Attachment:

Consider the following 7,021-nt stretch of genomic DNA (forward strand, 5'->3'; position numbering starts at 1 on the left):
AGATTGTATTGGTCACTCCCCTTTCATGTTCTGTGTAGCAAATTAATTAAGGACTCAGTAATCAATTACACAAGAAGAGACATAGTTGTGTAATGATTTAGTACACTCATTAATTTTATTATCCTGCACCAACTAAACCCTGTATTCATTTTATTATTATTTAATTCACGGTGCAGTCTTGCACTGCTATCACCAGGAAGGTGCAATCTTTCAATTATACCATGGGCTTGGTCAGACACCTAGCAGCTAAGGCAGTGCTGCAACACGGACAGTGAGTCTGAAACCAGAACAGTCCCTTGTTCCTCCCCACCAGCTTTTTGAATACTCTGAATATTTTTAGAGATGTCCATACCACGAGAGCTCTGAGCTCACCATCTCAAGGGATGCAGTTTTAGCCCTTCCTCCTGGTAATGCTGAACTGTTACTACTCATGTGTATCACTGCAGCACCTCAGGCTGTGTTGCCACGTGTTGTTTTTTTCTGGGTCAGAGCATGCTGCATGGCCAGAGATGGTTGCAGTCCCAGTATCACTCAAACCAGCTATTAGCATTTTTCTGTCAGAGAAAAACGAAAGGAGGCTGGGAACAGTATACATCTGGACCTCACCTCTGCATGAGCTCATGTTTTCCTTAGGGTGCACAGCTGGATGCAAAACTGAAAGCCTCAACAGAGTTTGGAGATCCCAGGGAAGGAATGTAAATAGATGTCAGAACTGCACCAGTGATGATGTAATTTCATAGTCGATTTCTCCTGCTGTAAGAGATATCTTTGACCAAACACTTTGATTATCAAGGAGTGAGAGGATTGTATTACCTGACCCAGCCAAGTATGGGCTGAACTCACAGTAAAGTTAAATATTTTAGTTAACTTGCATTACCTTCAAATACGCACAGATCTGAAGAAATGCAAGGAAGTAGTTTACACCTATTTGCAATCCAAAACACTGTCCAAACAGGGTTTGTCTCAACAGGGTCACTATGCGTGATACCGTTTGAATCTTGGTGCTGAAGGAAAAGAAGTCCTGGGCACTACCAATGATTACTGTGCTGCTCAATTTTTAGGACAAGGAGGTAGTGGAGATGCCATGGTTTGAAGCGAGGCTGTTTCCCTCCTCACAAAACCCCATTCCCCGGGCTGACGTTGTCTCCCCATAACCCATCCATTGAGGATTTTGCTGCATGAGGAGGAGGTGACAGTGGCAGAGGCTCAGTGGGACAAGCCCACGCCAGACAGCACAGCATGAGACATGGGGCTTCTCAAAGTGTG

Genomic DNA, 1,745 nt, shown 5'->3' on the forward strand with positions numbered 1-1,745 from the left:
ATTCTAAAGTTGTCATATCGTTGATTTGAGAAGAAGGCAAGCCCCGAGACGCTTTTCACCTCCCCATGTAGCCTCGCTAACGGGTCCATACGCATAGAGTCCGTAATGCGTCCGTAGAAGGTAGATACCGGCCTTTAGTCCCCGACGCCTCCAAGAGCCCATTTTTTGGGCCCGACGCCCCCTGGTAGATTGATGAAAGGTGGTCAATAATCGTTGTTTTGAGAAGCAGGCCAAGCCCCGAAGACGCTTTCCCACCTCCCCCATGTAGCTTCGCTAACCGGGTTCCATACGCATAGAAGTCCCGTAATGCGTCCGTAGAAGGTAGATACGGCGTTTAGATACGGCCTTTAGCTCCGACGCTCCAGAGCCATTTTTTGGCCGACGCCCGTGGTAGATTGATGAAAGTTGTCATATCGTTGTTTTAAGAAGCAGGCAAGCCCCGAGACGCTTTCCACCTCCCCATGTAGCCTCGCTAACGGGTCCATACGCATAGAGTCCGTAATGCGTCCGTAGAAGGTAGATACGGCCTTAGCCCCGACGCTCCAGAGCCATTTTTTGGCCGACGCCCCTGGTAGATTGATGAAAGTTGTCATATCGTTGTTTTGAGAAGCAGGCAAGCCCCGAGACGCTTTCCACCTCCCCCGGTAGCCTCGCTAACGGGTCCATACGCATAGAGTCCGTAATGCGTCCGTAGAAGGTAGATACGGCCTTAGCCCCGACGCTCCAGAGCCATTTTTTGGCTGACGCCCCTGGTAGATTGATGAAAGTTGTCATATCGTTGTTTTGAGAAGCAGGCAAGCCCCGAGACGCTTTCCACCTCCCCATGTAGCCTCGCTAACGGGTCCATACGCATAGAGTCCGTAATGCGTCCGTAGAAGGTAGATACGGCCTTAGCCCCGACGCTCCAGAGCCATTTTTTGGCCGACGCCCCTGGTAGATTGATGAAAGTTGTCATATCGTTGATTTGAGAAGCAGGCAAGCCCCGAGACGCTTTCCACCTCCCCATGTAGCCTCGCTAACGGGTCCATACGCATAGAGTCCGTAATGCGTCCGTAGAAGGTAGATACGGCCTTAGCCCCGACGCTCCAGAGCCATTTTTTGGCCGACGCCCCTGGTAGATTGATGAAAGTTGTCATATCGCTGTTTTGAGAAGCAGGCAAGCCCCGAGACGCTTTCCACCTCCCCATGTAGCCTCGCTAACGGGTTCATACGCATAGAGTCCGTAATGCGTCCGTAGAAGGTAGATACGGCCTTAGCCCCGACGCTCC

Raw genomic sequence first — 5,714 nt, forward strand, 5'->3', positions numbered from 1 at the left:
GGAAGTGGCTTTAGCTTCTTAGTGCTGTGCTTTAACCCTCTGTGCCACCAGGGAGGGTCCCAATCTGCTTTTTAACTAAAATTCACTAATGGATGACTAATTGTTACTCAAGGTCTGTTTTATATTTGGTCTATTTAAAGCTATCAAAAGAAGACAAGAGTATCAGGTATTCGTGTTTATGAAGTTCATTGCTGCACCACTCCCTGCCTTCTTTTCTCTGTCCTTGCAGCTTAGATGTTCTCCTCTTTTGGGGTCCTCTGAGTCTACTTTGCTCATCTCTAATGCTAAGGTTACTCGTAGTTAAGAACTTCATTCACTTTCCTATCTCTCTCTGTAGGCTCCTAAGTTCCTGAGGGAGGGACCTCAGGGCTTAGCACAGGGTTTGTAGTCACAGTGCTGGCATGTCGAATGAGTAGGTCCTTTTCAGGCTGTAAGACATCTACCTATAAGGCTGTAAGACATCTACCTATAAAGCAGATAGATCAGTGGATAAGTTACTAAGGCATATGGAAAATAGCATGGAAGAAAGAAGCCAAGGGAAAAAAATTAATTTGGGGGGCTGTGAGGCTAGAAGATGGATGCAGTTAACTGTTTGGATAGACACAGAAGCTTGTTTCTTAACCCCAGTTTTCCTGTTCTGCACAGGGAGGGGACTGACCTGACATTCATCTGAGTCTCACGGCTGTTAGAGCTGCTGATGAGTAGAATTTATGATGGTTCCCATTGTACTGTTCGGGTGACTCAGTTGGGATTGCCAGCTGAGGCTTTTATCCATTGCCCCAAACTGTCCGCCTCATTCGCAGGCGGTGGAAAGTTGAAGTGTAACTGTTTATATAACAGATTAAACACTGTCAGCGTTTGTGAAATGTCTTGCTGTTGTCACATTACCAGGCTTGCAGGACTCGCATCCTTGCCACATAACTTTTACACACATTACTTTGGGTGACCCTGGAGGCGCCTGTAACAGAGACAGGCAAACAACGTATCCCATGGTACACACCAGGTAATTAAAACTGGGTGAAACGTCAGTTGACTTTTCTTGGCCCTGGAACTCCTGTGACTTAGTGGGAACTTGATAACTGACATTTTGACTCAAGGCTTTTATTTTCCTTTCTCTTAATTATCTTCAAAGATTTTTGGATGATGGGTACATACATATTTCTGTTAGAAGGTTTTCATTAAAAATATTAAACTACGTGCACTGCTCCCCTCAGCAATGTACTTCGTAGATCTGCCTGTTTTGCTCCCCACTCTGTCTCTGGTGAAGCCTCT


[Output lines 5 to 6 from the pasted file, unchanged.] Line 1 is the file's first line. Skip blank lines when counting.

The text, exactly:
Raw genomic sequence first — 5,714 nt, forward strand, 5'->3', positions numbered from 1 at the left:
GGAAGTGGCTTTAGCTTCTTAGTGCTGTGCTTTAACCCTCTGTGCCACCAGGGAGGGTCCCAATCTGCTTTTTAACTAAAATTCACTAATGGATGACTAATTGTTACTCAAGGTCTGTTTTATATTTGGTCTATTTAAAGCTATCAAAAGAAGACAAGAGTATCAGGTATTCGTGTTTATGAAGTTCATTGCTGCACCACTCCCTGCCTTCTTTTCTCTGTCCTTGCAGCTTAGATGTTCTCCTCTTTTGGGGTCCTCTGAGTCTACTTTGCTCATCTCTAATGCTAAGGTTACTCGTAGTTAAGAACTTCATTCACTTTCCTATCTCTCTCTGTAGGCTCCTAAGTTCCTGAGGGAGGGACCTCAGGGCTTAGCACAGGGTTTGTAGTCACAGTGCTGGCATGTCGAATGAGTAGGTCCTTTTCAGGCTGTAAGACATCTACCTATAAGGCTGTAAGACATCTACCTATAAAGCAGATAGATCAGTGGATAAGTTACTAAGGCATATGGAAAATAGCATGGAAGAAAGAAGCCAAGGGAAAAAAATTAATTTGGGGGGCTGTGAGGCTAGAAGATGGATGCAGTTAACTGTTTGGATAGACACAGAAGCTTGTTTCTTAACCCCAGTTTTCCTGTTCTGCACAGGGAGGGGACTGACCTGACATTCATCTGAGTCTCACGGCTGTTAGAGCTGCTGATGAGTAGAATTTATGATGGTTCCCATTGTACTGTTCGGGTGACTCAGTTGGGATTGCCAGCTGAGGCTTTTATCCATTGCCCCAAACTGTCCGCCTCATTCGCAGGCGGTGGAAAGTTGAAGTGTAACTGTTTATATAACAGATTAAACACTGTCAGCGTTTGTGAAATGTCTTGCTGTTGTCACATTACCAGGCTTGCAGGACTCGCATCCTTGCCACATAACTTTTACACACATTACTTTGGGTGACCCTGGAGGCGCCTGTAACAGAGACAGGCAAACAACGTATCCCATGGTACACACCAGGTAATTAAAACTGGGTGAAACGTCAGTTGACTTTTCTTGGCCCTGGAACTCCTGTGACTTAGTGGGAACTTGATAACTGACATTTTGACTCAAGGCTTTTATTTTCCTTTCTCTTAATTATCTTCAAAGATTTTTGGATGATGGGTACATACATATTTCTGTTAGAAGGTTTTCATTAAAAATATTAAACTACGTGCACTGCTCCCCTCAGCAATGTACTTCGTAGATCTGCCTGTTTTGCTCCCCACTCTGTCTCTGGTGAAGCCTCT